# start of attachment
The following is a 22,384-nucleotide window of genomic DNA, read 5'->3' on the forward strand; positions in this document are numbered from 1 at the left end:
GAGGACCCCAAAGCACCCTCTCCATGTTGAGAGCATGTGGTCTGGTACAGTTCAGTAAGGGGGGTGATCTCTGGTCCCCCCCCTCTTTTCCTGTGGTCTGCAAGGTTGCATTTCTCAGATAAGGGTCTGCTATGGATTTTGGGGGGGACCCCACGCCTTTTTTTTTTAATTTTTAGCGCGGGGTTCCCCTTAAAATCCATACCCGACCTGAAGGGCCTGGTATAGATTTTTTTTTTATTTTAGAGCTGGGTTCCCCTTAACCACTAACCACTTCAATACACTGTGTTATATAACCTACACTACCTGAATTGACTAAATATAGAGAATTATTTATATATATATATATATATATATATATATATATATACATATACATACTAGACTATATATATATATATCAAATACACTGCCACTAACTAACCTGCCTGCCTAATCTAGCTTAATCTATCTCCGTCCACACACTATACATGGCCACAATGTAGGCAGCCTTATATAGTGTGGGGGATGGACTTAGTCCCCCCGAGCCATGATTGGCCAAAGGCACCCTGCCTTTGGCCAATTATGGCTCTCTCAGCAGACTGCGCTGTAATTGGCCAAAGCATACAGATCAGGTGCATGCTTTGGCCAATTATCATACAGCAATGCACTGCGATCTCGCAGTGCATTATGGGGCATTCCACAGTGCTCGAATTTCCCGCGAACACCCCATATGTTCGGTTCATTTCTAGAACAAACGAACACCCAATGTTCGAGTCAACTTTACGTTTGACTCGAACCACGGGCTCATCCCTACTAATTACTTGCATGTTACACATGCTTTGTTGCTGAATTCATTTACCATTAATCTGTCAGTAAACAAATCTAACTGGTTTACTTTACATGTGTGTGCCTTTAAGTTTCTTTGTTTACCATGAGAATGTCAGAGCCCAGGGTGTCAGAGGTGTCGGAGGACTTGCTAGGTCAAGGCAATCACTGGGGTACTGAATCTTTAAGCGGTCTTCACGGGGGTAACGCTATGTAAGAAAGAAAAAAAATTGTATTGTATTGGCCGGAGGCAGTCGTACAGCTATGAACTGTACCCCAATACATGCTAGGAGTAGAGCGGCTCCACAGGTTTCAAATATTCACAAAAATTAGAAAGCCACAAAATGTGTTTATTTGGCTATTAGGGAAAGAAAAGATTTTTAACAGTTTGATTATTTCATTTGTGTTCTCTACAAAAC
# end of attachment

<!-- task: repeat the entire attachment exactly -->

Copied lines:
The following is a 22,384-nucleotide window of genomic DNA, read 5'->3' on the forward strand; positions in this document are numbered from 1 at the left end:
GAGGACCCCAAAGCACCCTCTCCATGTTGAGAGCATGTGGTCTGGTACAGTTCAGTAAGGGGGGTGATCTCTGGTCCCCCCCCTCTTTTCCTGTGGTCTGCAAGGTTGCATTTCTCAGATAAGGGTCTGCTATGGATTTTGGGGGGGACCCCACGCCTTTTTTTTTTAATTTTTAGCGCGGGGTTCCCCTTAAAATCCATACCCGACCTGAAGGGCCTGGTATAGATTTTTTTTTTATTTTAGAGCTGGGTTCCCCTTAACCACTAACCACTTCAATACACTGTGTTATATAACCTACACTACCTGAATTGACTAAATATAGAGAATTATTTATATATATATATATATATATATATATATATATATACATATACATACTAGACTATATATATATATATCAAATACACTGCCACTAACTAACCTGCCTGCCTAATCTAGCTTAATCTATCTCCGTCCACACACTATACATGGCCACAATGTAGGCAGCCTTATATAGTGTGGGGGATGGACTTAGTCCCCCCGAGCCATGATTGGCCAAAGGCACCCTGCCTTTGGCCAATTATGGCTCTCTCAGCAGACTGCGCTGTAATTGGCCAAAGCATACAGATCAGGTGCATGCTTTGGCCAATTATCATACAGCAATGCACTGCGATCTCGCAGTGCATTATGGGGCATTCCACAGTGCTCGAATTTCCCGCGAACACCCCATATGTTCGGTTCATTTCTAGAACAAACGAACACCCAATGTTCGAGTCAACTTTACGTTTGACTCGAACCACGGGCTCATCCCTACTAATTACTTGCATGTTACACATGCTTTGTTGCTGAATTCATTTACCATTAATCTGTCAGTAAACAAATCTAACTGGTTTACTTTACATGTGTGTGCCTTTAAGTTTCTTTGTTTACCATGAGAATGTCAGAGCCCAGGGTGTCAGAGGTGTCGGAGGACTTGCTAGGTCAAGGCAATCACTGGGGTACTGAATCTTTAAGCGGTCTTCACGGGGGTAACGCTATGTAAGAAAGAAAAAAAATTGTATTGTATTGGCCGGAGGCAGTCGTACAGCTATGAACTGTACCCCAATACATGCTAGGAGTAGAGCGGCTCCACAGGTTTCAAATATTCACAAAAATTAGAAAGCCACAAAATGTGTTTATTTGGCTATTAGGGAAAGAAAAGATTTTTAACAGTTTGATTATTTCATTTGTGTTCTCTACAAAAC